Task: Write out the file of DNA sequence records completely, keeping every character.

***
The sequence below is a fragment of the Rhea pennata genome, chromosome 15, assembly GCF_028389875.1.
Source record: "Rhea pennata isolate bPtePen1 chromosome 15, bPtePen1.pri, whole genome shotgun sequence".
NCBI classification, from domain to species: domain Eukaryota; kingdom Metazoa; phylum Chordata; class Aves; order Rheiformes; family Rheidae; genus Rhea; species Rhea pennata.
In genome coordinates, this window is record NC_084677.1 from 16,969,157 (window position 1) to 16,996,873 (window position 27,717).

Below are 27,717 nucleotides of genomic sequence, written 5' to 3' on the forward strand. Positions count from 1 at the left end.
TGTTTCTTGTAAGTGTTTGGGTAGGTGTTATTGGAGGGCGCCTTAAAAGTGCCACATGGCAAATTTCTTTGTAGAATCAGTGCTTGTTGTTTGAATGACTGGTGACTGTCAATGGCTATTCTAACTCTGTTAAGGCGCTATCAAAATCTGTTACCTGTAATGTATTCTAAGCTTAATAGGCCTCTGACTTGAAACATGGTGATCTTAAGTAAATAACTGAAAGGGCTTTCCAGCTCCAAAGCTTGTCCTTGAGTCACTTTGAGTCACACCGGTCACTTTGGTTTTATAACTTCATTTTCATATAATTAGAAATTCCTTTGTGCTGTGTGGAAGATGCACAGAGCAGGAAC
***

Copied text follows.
The sequence below is a fragment of the Rhea pennata genome, chromosome 15, assembly GCF_028389875.1.
Source record: "Rhea pennata isolate bPtePen1 chromosome 15, bPtePen1.pri, whole genome shotgun sequence".
NCBI classification, from domain to species: domain Eukaryota; kingdom Metazoa; phylum Chordata; class Aves; order Rheiformes; family Rheidae; genus Rhea; species Rhea pennata.
In genome coordinates, this window is record NC_084677.1 from 16,969,157 (window position 1) to 16,996,873 (window position 27,717).

Below are 27,717 nucleotides of genomic sequence, written 5' to 3' on the forward strand. Positions count from 1 at the left end.
TGTTTCTTGTAAGTGTTTGGGTAGGTGTTATTGGAGGGCGCCTTAAAAGTGCCACATGGCAAATTTCTTTGTAGAATCAGTGCTTGTTGTTTGAATGACTGGTGACTGTCAATGGCTATTCTAACTCTGTTAAGGCGCTATCAAAATCTGTTACCTGTAATGTATTCTAAGCTTAATAGGCCTCTGACTTGAAACATGGTGATCTTAAGTAAATAACTGAAAGGGCTTTCCAGCTCCAAAGCTTGTCCTTGAGTCACTTTGAGTCACACCGGTCACTTTGGTTTTATAACTTCATTTTCATATAATTAGAAATTCCTTTGTGCTGTGTGGAAGATGCACAGAGCAGGAAC